Melanin Magic: Dermatologist Breaks Down The Science Behind ‘Black Don’t Crack’

African american woman touching face

What is it about Black skin that doesn’t seem to fade with time? Cicely Tyson, Halle Berry, Jada Pinkett Smith, Angela Bassett and countless more are gifted with the grace of timeless beauty. Is it something in our Black skin that keeps us looking fine as wine past the hands of time, or is it just a myth that we’ve been telling ourselves for years? Nationally recognized dermatologist, Dr. Charles E. Crutchfield III, talks to us about Black skin and why many believe that “Black don’t crack.” People say, “Black don’t crack.” What’s in Black skin that allows it to stay so youthful and vibrant?

Dr. Crutchfield: This is really an old-fashioned statement that I’ve heard that I don’t use. It essentially means that with increased melanin there is increased sun protection and not as much sun damage, and as a result skin of color does not have as many wrinkles. This is really an evolutionary adaptation to protection from ultraviolet radiation. The closer a person lived to the equator, the more natural protection they needed from the sun. Although I do tell patients no matter what your skin color, from snow white to dark chocolate brown, your skin only has a natural SPF of about 8 so it’s always important to supplement. What role does the biological chemical melanin play in skin protection and health? Do other melanated races have the same type of results?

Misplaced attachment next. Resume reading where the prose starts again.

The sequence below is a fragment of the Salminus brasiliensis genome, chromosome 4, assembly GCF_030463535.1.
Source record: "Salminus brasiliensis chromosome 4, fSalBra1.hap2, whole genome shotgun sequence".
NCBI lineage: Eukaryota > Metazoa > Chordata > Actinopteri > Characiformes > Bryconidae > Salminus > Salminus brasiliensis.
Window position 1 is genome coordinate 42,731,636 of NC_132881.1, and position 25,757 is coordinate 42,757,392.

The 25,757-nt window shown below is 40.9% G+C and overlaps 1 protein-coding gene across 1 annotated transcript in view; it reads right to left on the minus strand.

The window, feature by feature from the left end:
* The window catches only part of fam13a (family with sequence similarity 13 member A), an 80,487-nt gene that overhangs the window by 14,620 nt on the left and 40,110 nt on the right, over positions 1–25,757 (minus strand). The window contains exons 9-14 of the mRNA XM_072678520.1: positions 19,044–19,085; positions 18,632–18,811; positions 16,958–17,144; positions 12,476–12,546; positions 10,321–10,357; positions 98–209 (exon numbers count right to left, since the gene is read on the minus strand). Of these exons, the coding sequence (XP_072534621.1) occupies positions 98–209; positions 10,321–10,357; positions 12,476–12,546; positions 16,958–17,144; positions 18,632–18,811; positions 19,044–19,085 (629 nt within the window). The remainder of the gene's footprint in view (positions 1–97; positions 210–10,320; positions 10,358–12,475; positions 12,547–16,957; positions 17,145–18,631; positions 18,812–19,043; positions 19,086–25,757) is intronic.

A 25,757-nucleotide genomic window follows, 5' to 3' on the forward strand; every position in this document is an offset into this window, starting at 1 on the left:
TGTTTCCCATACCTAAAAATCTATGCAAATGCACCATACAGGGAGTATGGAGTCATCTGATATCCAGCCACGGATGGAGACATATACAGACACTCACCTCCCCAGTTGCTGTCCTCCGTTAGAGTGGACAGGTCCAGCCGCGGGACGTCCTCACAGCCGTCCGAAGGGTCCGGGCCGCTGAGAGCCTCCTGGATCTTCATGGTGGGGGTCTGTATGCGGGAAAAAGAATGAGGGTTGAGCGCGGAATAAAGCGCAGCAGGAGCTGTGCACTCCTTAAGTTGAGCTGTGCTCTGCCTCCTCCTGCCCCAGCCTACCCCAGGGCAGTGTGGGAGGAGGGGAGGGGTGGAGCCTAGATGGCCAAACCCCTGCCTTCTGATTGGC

Dr. Crutchfield: Once again, this is an old evolutionary molecule that acts as an umbrella to protect the cells from DNA damage and mutation which can lead to skin cancer. The interesting thing is that no matter what color you are everybody has the same number of melanocytes or the cells that produce melanin.The only difference in skin color is the amount of melanin that is produced. Once again this is an evolutionary adaptation to protect from ultraviolet radiation damage.

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